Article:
What’s driving global warming?
Check your dinner plate
Ask most Americans what causes global warming, and they’ll point to a coal-plant smokestack or a car’s tailpipe. They’re right, of course, but perhaps two other images should be granted similarly iconic status: the front and rear ends of a cow. According to a little-known 2006 United Nations report entitled “Livestock’s Long Shadow,” livestock is a major player in climate change, accounting for 18 percent of all greenhouse-gas emissions (measured in carbon-dioxide equivalents). That’s more than the global transportation system. Unfortunately, this incredibly important revelation has received only limited attention in the media.
How could methane from cows, goats, sheep and other livestock have such a huge impact? As Chris Goodall points out in his book How to Live a Low-Carbon Life, “Ruminant animals [chewing a cud], such as cows and sheep, produce methane as a result of the digestive process … Dairy cows are particularly important sources of methane because of the volume of food, both grass and processed material, that they eat.”
According to the U.S. Department of Agriculture, the American meat industry produces more than 1.4 billion tons of waste annually—that’s 5 tons for every U.S. citizen and 130 times the volume of human waste. Michael Jacobson, the longtime executive director of the Center for Science in the Public Interest, adds the fact that just one midsize feedlot churns out half a million pounds of manure each day. “The methane that cattle and their manure produce has a global warming effect equal to that of 33 million automobiles,” the Center reports in its book Six Arguments for a Greener Diet.
That’s just one side effect of raising animals for food. It turns out that nearly every aspect of the huge international meat trade has an environmental or health consequence, with global warming at the top of the list. If you never thought that eating meat was an environmental (and by extension, political) issue, now is the time to rethink that position.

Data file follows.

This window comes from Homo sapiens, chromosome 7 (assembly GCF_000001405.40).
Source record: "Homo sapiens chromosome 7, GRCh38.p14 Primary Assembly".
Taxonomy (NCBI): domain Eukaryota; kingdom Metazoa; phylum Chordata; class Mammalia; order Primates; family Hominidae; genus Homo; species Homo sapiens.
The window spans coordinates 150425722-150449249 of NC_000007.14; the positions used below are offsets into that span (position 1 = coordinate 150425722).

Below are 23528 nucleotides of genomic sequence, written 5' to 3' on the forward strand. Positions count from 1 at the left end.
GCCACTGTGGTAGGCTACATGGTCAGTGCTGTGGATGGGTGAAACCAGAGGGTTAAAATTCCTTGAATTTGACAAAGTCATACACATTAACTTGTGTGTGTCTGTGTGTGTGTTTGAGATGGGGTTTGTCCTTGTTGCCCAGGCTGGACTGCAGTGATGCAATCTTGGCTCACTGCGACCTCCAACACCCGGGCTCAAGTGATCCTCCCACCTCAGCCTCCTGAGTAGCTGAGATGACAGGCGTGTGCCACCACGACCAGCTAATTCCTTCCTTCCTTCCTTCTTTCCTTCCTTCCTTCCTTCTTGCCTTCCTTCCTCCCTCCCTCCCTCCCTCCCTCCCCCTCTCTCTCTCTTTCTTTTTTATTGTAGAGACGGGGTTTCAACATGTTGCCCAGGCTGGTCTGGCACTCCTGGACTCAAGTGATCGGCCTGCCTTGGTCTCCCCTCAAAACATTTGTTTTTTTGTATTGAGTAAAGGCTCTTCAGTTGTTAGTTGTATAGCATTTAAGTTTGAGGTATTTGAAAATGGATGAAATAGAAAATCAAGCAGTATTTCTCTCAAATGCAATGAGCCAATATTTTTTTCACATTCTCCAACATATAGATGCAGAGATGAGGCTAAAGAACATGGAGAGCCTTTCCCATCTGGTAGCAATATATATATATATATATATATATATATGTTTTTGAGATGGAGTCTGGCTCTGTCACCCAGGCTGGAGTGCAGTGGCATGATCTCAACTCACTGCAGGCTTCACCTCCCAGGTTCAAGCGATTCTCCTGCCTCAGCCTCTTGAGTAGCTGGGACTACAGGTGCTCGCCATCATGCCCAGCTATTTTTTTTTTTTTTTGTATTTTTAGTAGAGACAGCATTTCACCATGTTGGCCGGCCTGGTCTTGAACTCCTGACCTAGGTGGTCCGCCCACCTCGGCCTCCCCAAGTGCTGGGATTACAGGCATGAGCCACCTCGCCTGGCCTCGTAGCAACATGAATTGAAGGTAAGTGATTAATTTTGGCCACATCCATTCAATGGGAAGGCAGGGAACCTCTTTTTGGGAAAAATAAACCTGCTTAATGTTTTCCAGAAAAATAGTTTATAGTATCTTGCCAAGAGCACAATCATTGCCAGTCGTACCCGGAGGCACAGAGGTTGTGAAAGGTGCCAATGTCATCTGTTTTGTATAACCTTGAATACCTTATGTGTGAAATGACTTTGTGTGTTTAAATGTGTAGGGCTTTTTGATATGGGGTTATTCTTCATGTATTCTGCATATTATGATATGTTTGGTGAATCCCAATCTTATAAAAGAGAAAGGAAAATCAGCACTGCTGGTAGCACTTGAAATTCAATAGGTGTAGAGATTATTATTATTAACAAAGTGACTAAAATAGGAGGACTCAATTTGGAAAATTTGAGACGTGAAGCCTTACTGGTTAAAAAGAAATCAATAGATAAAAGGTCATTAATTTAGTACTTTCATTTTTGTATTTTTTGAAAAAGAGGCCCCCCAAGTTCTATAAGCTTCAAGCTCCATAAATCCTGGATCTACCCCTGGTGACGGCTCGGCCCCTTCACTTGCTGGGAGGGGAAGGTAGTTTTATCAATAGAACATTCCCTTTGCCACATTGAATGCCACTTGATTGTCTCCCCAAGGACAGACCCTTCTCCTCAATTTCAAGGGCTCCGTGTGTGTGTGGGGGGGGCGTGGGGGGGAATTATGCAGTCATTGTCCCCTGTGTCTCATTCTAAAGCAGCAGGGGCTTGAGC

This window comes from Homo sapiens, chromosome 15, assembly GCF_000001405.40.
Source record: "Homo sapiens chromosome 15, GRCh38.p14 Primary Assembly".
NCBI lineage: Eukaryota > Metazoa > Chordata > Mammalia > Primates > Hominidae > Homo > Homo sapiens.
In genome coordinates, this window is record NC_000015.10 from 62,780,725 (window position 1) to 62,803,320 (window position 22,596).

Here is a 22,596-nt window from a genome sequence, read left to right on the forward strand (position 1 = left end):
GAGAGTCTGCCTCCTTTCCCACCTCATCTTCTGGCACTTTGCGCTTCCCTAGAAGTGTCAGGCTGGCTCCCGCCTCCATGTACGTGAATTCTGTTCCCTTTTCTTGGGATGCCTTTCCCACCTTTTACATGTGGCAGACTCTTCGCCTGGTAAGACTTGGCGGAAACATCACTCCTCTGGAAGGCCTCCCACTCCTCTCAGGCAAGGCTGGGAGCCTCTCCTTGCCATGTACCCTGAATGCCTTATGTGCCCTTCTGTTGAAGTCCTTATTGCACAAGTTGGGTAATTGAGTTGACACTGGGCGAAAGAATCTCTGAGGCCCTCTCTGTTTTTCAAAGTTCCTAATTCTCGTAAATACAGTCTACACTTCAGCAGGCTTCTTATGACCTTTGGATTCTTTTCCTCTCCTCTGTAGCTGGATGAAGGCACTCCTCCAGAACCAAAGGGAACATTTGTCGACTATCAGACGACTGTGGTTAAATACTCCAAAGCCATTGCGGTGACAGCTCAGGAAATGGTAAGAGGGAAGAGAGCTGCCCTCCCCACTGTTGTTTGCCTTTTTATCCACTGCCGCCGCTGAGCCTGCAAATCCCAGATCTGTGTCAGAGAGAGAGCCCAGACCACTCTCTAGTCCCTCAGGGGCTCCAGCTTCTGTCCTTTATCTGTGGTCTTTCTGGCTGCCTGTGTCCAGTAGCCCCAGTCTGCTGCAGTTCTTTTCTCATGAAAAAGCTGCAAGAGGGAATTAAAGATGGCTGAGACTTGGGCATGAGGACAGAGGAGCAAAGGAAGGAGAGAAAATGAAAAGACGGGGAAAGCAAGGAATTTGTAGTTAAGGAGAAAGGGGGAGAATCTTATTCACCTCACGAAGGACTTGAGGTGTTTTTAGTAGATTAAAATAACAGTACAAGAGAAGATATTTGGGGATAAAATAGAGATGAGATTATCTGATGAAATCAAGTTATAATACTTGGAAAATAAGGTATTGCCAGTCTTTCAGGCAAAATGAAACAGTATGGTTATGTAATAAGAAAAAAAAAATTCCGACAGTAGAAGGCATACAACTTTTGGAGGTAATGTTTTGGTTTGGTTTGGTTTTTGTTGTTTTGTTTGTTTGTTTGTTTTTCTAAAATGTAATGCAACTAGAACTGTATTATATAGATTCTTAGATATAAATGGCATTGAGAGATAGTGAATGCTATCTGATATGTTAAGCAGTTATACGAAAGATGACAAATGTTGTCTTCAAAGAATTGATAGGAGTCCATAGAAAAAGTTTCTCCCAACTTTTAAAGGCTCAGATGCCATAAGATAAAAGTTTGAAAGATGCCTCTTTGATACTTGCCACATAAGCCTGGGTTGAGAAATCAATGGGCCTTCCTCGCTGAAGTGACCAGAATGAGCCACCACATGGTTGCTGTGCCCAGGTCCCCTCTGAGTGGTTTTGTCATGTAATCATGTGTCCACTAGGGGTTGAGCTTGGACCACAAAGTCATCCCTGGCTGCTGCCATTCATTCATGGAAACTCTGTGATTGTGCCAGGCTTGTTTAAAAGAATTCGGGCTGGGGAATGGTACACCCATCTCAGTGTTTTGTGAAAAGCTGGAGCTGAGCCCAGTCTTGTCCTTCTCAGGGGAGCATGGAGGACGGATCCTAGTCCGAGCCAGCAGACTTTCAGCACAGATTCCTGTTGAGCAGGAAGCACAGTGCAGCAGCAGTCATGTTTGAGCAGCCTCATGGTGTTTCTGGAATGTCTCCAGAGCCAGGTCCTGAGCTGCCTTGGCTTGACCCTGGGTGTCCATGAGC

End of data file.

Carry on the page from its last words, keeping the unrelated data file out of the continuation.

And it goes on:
To understand livestock’s impact on the planet, you have to consider the size of the industry. It is the single largest human-related use of land. Grazing occupies an incredible 26 percent of the ice- and water-free surface of the planet Earth. The area devoted to growing crops to feed those animals amounts to 33 percent of arable land. Meat production is a major factor in deforestation as well, and grazing now occupies 70 percent of previously forested land in the Amazon region. In Brazil, 60 to 70 percent of rainforest destruction is caused by clearing for animal pasture, one reason why livestock accounts for 9 percent of human-caused carbon-dioxide emissions. Other sources of CO2 include the burning of diesel fuel to operate farm machinery and the fossil fuels used to keep barns warm during the winter.
And food grown for animals could be feeding people. Raising livestock consumes 90 percent of the soy crop in the United States, 80 percent of its corn and 70 percent of its grain. David Pimentel, professor of entomology at Cornell University, points out that “if all the grain currently fed to livestock in the U.S. was consumed directly by people, the number who could be fed is nearly 800 million.”